In the exhibition Hazy mountains, fragrant flowers – Traditional Chinese ink painting in the 19th and 20th centuries of the Kogart House in Budapest, nearly a hundred scroll paintings and calligraphy are on display from the Three Gorges Museum of Chongqing until 30 March. Almost all the paintings lent from China are from the late Qing era, academic works of conservative taste, which carefully imitate the great classical models. Perhaps only the three images by Liu Xiling (刘锡玲, 1848-1923) are truly original and exciting: their ragged brushwork and abstract forms already foreshadow the expressiveness of contemporary Chinese ink painting, as well as its ironic relationship to the classical canon.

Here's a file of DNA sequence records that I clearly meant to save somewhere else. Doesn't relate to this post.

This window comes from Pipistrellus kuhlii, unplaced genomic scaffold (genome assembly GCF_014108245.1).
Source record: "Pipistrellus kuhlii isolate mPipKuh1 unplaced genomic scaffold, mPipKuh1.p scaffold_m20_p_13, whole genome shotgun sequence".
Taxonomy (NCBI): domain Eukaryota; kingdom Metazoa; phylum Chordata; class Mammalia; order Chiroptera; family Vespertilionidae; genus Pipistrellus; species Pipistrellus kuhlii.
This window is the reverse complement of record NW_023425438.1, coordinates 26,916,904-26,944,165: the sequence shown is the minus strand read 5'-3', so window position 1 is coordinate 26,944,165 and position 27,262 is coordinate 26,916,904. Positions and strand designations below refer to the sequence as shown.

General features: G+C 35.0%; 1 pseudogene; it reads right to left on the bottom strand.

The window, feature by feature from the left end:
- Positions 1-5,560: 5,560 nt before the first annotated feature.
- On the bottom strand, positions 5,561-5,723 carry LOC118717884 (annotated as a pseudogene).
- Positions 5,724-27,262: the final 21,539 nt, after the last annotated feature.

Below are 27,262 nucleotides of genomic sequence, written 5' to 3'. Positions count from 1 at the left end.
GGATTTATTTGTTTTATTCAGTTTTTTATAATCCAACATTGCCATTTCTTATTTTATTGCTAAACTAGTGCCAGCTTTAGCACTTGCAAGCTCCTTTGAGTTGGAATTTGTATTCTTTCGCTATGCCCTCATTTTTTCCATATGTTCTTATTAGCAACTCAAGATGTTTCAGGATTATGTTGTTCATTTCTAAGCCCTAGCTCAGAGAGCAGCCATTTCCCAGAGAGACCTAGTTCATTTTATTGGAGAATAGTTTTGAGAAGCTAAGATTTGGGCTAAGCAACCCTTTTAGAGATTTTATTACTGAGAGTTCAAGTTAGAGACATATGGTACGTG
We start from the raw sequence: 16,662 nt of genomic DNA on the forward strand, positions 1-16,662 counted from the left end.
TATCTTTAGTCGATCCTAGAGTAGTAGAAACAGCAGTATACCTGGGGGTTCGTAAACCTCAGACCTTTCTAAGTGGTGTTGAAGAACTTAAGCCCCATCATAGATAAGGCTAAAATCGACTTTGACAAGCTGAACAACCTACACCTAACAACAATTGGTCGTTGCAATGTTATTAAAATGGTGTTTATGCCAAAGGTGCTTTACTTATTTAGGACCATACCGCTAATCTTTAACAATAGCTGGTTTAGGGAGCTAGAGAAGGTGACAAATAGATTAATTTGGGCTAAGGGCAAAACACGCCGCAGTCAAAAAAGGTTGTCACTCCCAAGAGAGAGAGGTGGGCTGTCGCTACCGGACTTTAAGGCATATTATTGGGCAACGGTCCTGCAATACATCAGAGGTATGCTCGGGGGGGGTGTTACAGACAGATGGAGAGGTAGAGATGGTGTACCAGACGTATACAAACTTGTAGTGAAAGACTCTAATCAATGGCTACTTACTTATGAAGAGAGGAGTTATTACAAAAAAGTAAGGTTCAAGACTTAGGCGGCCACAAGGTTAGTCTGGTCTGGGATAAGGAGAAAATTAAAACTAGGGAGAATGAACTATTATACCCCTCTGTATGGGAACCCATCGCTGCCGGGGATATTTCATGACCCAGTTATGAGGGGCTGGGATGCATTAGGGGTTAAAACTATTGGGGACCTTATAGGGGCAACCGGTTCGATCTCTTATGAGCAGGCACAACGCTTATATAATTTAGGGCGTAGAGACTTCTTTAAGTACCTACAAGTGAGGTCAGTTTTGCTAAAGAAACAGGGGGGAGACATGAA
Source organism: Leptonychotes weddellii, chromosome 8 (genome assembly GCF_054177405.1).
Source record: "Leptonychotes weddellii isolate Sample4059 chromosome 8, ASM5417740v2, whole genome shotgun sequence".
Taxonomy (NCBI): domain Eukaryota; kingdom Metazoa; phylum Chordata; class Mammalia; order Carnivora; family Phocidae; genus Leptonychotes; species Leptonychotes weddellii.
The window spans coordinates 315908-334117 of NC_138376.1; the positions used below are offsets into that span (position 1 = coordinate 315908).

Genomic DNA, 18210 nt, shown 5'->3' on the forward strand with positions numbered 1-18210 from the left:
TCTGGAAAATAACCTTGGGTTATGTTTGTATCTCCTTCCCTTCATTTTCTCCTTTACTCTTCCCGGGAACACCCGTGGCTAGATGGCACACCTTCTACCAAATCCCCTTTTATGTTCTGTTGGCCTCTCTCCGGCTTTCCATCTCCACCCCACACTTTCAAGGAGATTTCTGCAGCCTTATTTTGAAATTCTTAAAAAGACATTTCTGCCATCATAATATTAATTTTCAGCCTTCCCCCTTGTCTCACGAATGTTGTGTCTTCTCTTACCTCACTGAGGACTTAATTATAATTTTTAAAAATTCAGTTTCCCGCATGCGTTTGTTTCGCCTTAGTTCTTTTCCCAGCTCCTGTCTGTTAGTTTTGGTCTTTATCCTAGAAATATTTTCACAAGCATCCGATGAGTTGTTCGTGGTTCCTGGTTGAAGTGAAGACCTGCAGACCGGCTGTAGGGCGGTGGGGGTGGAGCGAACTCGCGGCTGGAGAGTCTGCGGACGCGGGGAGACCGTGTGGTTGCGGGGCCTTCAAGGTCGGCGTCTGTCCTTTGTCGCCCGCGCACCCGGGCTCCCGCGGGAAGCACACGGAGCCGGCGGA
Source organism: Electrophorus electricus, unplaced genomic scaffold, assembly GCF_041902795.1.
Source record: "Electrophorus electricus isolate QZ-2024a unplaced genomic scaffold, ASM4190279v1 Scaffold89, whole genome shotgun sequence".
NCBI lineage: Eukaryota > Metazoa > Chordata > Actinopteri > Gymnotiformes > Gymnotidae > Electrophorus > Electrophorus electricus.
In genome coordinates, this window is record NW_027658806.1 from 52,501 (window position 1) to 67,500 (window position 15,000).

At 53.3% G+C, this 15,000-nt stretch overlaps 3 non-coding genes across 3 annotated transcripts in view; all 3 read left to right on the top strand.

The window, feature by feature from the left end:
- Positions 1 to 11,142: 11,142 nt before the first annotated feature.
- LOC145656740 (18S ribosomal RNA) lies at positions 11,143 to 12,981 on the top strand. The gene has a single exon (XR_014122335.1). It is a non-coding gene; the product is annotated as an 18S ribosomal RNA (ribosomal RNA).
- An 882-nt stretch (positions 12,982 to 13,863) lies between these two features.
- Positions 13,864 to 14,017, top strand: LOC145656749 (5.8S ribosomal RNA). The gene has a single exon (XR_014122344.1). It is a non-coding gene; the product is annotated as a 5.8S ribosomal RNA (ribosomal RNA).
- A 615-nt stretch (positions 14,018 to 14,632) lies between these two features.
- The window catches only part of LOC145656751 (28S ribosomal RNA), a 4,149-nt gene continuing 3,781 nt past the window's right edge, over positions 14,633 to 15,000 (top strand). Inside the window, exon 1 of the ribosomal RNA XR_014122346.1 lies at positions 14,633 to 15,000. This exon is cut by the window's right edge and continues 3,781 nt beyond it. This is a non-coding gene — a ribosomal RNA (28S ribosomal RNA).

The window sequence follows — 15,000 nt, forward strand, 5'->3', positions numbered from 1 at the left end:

This illustration is a different work by Liu Xiling; his exhibited works do not figure in the catalog.
However, nature compensates us for the low-key intensity of the paintings. The four magnolia trees in full bloom at the street front of the Kogart House reveal with explosive force what the masters at the end of the imperial era tried to sublimate from the paintings of an earlier century they deemed happier. The visitors stop in the garden, just like the passers-by outside the fence. They happily photograph each other in front of the sea of flowers.